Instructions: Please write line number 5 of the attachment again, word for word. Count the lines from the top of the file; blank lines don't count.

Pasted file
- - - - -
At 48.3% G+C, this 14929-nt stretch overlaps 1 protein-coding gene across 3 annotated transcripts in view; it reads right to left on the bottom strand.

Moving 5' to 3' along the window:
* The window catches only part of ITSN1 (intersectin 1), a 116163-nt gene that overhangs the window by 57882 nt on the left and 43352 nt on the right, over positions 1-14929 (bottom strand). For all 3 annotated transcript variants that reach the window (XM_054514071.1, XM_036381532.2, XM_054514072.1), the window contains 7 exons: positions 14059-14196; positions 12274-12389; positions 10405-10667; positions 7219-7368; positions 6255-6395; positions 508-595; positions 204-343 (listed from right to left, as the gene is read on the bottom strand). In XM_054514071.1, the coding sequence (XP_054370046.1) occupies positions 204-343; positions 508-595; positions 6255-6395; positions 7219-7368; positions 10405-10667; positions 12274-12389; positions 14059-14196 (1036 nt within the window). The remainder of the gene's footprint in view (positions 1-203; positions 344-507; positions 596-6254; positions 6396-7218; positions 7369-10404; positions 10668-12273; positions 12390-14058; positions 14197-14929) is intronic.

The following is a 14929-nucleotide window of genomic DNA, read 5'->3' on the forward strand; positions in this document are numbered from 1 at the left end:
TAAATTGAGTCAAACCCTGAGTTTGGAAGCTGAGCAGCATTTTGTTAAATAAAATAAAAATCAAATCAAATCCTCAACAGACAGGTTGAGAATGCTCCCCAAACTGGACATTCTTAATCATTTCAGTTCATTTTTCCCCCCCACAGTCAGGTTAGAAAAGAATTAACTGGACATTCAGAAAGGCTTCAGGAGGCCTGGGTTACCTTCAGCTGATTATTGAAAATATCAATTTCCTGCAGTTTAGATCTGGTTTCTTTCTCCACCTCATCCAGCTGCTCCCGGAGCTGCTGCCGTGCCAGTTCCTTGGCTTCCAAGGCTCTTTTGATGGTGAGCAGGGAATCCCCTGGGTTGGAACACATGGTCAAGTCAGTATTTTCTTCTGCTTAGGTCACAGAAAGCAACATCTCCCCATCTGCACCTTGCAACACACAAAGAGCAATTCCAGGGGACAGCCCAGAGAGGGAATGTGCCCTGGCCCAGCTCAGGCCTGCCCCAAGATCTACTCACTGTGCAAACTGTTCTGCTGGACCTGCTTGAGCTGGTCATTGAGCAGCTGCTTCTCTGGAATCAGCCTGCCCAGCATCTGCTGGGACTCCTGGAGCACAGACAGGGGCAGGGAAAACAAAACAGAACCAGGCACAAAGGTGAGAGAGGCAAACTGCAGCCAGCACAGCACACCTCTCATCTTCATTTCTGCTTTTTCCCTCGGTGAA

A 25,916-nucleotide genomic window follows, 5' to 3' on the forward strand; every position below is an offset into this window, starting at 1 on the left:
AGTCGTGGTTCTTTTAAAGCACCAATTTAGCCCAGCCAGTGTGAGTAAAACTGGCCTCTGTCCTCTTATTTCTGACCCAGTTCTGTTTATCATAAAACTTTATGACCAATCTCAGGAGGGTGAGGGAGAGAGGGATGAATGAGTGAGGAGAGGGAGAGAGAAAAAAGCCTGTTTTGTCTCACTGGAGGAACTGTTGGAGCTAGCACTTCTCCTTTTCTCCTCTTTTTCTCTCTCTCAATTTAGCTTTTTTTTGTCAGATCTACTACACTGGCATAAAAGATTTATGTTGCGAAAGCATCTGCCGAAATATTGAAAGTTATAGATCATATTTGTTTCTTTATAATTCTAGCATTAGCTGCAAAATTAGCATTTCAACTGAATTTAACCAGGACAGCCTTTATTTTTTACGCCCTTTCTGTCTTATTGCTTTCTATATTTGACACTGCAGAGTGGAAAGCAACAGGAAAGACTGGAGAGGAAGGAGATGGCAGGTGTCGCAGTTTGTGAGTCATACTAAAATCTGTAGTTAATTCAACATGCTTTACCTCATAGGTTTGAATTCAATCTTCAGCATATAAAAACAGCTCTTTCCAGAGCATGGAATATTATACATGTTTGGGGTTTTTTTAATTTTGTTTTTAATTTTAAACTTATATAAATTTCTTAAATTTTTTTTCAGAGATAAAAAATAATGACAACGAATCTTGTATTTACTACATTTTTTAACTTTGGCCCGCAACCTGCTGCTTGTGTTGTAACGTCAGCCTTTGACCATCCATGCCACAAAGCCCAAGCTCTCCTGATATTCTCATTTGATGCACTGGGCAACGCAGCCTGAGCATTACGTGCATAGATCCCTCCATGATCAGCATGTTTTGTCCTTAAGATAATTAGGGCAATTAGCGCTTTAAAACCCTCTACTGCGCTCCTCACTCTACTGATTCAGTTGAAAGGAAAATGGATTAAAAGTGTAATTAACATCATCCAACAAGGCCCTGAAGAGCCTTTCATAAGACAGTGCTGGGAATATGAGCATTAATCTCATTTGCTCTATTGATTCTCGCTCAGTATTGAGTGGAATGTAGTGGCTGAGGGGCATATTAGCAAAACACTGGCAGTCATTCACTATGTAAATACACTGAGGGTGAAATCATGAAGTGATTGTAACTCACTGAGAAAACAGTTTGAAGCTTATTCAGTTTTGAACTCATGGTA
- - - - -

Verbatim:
TAAATTGAGTCAAACCCTGAGTTTGGAAGCTGAGCAGCATTTTGTTAAATAAAATAAAAATCAAATCAAATCCTCAACAGACAGGTTGAGAATGCTCCCCAAACTGGACATTCTTAATCATTTCAGTTCATTTTTCCCCCCCACAGTCAGGTTAGAAAAGAATTAACTGGACATTCAGAAAGGCTTCAGGAGGCCTGGGTTACCTTCAGCTGATTATTGAAAATATCAATTTCCTGCAGTTTAGATCTGGTTTCTTTCTCCACCTCATCCAGCTGCTCCCGGAGCTGCTGCCGTGCCAGTTCCTTGGCTTCCAAGGCTCTTTTGATGGTGAGCAGGGAATCCCCTGGGTTGGAACACATGGTCAAGTCAGTATTTTCTTCTGCTTAGGTCACAGAAAGCAACATCTCCCCATCTGCACCTTGCAACACACAAAGAGCAATTCCAGGGGACAGCCCAGAGAGGGAATGTGCCCTGGCCCAGCTCAGGCCTGCCCCAAGATCTACTCACTGTGCAAACTGTTCTGCTGGACCTGCTTGAGCTGGTCATTGAGCAGCTGCTTCTCTGGAATCAGCCTGCCCAGCATCTGCTGGGACTCCTGGAGCACAGACAGGGGCAGGGAAAACAAAACAGAACCAGGCACAAAGGTGAGAGAGGCAAACTGCAGCCAGCACAGCACACCTCTCATCTTCATTTCTGCTTTTTCCCTCGGTGAA